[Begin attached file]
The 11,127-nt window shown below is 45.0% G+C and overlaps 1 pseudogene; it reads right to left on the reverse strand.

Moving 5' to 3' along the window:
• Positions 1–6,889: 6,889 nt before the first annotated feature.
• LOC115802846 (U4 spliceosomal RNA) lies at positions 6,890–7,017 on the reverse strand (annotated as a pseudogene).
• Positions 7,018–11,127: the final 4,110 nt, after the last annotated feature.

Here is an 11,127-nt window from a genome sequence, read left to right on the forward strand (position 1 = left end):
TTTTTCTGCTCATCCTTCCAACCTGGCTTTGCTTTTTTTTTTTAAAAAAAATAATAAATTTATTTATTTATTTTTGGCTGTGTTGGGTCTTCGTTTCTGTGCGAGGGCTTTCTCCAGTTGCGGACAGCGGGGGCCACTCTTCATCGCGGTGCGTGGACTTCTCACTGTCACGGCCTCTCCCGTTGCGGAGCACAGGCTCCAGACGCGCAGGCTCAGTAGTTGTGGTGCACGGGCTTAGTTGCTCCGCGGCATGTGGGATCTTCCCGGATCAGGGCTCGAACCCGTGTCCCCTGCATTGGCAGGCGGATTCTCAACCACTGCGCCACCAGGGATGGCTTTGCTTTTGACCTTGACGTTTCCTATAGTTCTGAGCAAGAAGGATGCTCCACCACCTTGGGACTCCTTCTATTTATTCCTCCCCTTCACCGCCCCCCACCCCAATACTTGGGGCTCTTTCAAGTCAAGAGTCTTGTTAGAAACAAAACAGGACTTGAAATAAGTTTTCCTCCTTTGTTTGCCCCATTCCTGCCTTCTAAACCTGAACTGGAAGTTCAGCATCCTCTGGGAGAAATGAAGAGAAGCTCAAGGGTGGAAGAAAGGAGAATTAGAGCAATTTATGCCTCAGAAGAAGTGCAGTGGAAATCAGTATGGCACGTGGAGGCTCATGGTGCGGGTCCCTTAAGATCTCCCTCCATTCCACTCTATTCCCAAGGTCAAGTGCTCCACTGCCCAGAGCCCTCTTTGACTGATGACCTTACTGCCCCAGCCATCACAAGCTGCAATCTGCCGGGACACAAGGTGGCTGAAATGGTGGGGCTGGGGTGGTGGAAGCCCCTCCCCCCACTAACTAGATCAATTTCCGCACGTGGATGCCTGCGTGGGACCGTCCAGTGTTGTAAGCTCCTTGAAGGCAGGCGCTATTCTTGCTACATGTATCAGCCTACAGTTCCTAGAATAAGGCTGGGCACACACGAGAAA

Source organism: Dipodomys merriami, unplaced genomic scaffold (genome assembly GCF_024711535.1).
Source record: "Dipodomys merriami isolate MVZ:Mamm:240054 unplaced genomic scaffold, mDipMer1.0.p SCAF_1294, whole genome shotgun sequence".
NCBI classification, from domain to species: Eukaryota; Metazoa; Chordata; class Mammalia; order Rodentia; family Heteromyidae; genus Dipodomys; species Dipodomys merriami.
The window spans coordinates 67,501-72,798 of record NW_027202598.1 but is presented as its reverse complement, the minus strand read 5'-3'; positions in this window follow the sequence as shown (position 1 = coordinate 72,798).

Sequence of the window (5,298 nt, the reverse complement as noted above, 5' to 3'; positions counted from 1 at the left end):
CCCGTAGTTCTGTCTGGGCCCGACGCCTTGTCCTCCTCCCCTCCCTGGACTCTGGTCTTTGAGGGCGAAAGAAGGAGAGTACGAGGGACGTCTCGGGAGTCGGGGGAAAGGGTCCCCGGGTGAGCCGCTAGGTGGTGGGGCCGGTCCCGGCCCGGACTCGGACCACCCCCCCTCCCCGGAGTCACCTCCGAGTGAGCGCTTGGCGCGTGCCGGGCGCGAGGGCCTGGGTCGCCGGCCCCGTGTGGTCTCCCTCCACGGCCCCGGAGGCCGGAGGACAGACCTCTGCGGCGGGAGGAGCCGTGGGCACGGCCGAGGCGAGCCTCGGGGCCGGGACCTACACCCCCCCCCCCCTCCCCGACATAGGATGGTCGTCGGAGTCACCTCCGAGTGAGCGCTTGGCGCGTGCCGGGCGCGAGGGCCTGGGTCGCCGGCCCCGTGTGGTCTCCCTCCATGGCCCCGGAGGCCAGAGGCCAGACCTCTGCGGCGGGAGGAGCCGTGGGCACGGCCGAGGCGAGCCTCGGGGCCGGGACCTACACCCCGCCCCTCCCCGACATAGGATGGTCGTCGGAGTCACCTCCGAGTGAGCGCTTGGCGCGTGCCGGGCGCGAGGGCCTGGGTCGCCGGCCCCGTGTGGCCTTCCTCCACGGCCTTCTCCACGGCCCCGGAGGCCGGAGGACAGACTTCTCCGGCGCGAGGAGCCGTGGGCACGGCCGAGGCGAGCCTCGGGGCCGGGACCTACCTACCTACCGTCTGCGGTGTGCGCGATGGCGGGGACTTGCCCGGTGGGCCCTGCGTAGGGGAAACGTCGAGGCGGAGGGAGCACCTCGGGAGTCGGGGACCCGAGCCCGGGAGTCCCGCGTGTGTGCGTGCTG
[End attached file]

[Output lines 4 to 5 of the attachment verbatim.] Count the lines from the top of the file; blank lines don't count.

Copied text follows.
• LOC115802846 (U4 spliceosomal RNA) lies at positions 6,890–7,017 on the reverse strand (annotated as a pseudogene).
• Positions 7,018–11,127: the final 4,110 nt, after the last annotated feature.